Kidney nontumor
Associated with systemic conditions
Bone marrow transplant nephropathy

Topic Completed: 3 September 2012

Minor changes: 19 February 2020

Copyright: 2003-2020,, Inc.

PubMed Search: Bone marrow transplant nephropathy [title]

Nikhil Sangle, M.D.
Page views in 2019: 90
Page views in 2020 to date: 32
Cite this page: Sangle N. Bone marrow transplant nephropathy. website. Accessed May 28th, 2020.
Definition / general
  • May be due to total body irradiation (similar to radiation nephropathy, (eMedicine: Radiation Nephropathy [Accessed 17 January 2018]), although controversial if total body irradiation is risk factor for renal dysfunction (Radiother Oncol 2009;90:242)
  • Delayed renal insufficiency (occurs in 20%), hypertension and anemia out of proportion to azotemia; possibly hemolytic uremic syndrome
  • May have a long latency period between exposure to radiation and the development of radiation nephritis
  • Treatment with angiotensin converting enzyme inhibitor may be useful (Clin Exp Nephrol 2006;10:78)
  • Supportive therapy
Case reports
Microscopic (histologic) description
  • Early changes: related to acute tubular necrosis, infection, nephrotoxic drugs, graft versus host disease, tumor lysis syndrome, marrow infusion toxicity, hepatic venoocclusive disease or interstitial nephritis
  • Late changes (3 months after bone marrow transplant): prominent mesangiolysis, focal aneurysmal capillary dilation and variable increase in mesangial matrix; also swollen endothelial cells, widened subendothelial space, duplicated (double contour) glomerular basement membrane and focal fibrin thrombi within glomerular capillaries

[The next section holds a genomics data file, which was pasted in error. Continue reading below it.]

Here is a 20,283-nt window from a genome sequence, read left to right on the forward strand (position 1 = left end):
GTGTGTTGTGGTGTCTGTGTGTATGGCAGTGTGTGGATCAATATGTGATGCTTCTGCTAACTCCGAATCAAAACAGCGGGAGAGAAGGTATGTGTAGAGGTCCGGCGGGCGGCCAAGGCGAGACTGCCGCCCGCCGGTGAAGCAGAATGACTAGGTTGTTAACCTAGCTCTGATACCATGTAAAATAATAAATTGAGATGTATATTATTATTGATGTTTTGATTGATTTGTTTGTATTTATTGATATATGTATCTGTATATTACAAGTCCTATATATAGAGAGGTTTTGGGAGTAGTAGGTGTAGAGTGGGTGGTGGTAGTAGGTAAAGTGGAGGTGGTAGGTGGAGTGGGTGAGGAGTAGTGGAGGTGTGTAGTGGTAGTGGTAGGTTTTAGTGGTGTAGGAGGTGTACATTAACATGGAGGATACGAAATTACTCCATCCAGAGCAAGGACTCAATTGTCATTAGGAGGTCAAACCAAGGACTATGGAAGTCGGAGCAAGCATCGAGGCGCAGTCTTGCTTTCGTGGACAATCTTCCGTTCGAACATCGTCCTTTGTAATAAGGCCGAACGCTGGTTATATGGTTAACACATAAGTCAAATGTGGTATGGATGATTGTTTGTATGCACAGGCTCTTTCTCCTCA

Microscopic (histologic) images

Images hosted on other servers:

Hypocellular glomerulus,
increased mesangial matrix

Nephropathy due to chemotherapy, not radiation therapy:
Figure 1: accentuation of glomerular lobules, narrowed capillary lumens, focal aneurysmal capillary dilation
Figure 2: prominent mesangiolysis and extreme widening of space between endothelium and glomerular basement membrane giving double-contour appearance (PAS-silver stain)
Figure 3: endothelial cell injury with separation of endothelial lining from basement membrane due to greatly expanded subendothelial space (arrowheads)

Immunofluorescence description
  • Fibrin, IgM
Electron microscopy description
  • Endothelial injury with widened subendothelial space filled with loose, amorphous, granular material (fibrin) and new basement membrane material
  • Variable red blood cell fragments
Differential diagnosis
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